BoU intervention fails to stop depreciating Shilling

Kampala- The Uganda Shilling depreciated touching a record low of 2,895/2,905 despite the Central Bank’s intervention in an effort to stem the trend.

Bank of Uganda director for research Adam Mugume said: “A total of $80 million (about Shs232 billion) was injected into the market in the first two weeks of January.”

He, however, added: “The intervention was basically to control the level volatility and not to control the depreciation.”
Analysts, however, say robust demand from telecommunications, manufacturing, oil and energy firms, coupled with offshore names exiting local assets, has far outstripped supply, leading the market prices to move up.

Standard Chartered Bank head of financial market James Mutuku said: “The Shilling has so far dropped just about 4 per cent in 2015 and looks set to remain weak as the year progresses”.
“The Central Bank announced last week their interest to ensure orderly price movements in the market and we expect them to take measures to achieve that,” Mr Mutuku added.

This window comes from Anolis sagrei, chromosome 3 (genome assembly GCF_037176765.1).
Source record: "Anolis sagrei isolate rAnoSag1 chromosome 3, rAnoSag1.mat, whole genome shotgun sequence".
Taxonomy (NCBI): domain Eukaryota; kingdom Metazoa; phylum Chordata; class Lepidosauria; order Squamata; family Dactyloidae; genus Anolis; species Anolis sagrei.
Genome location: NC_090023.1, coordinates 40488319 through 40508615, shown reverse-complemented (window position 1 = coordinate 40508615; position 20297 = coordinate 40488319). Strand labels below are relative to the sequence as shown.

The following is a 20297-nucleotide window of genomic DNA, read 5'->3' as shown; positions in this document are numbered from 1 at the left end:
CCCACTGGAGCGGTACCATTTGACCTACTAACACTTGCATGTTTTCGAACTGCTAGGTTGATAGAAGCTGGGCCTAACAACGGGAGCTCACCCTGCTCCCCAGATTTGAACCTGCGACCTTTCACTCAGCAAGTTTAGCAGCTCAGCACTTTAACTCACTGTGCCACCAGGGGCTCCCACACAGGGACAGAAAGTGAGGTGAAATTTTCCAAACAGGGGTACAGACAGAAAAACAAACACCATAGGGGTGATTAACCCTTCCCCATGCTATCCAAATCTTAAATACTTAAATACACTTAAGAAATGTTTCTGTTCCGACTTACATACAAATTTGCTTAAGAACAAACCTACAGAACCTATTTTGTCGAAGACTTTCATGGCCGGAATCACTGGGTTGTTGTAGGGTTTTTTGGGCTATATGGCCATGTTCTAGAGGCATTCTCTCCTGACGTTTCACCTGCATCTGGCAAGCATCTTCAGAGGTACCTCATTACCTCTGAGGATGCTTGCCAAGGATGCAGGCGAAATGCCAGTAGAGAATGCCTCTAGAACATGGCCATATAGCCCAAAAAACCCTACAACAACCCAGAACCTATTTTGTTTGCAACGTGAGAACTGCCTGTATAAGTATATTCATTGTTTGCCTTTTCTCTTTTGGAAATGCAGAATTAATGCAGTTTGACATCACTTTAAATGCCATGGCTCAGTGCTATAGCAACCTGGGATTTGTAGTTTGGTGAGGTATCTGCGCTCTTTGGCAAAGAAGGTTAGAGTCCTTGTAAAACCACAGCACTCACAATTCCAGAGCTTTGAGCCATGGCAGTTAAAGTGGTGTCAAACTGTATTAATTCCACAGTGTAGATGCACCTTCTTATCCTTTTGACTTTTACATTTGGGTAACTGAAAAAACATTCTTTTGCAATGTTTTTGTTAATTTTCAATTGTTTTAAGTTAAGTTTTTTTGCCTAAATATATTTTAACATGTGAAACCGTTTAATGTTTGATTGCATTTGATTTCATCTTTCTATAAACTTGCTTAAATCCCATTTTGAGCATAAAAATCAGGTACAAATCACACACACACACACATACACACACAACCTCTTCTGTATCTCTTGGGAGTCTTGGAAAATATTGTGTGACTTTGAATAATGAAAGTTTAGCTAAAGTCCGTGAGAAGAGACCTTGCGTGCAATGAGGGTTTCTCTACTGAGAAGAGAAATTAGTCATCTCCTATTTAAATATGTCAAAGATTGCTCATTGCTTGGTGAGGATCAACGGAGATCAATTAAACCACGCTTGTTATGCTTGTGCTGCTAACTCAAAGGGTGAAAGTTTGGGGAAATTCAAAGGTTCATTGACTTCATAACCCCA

Experts predict the US dollar-Uganda shilling to trade in the 2870-2915 range in the coming week with the possibility of appreciating in the medium term.

Looking at other currencies, the Kenya shilling registered a slight depreciation closing 91.50/60 from the previous close of 91.15/25 last week.
At the monetary policy committee meeting, the Central Bank Rate was held at 8.50 per cent, with the Banks Reference Rate KEBRR (for pricing commercial loans) set at 8.54 per cent from 9.13 per cent.


With Uganda’s economy mainly dependent on imports, the Shilling depreciation means traders are now spending more to buy the dollars thus making the cost of doing business high.

However, experts believe dropping international oil prices will see Uganda’s oil import bill declining.

“Uganda spends on average $100-125 million (about Shs365 billion) per month on oil related imports; this could decline by 50 per cent in the coming months, which would give boost to trade balance,” Dr Mugume observed.

Furthermore, since oil is an input in several economic activities such as transportation, this would result in lowering of input costs to the production process.
On the negative side, however, Uganda is a prospecting producer of oil and therefore this could derail the investment prospects in the oil sector.

More business news via >>>>>>>>>>>>>>>>>>>>>>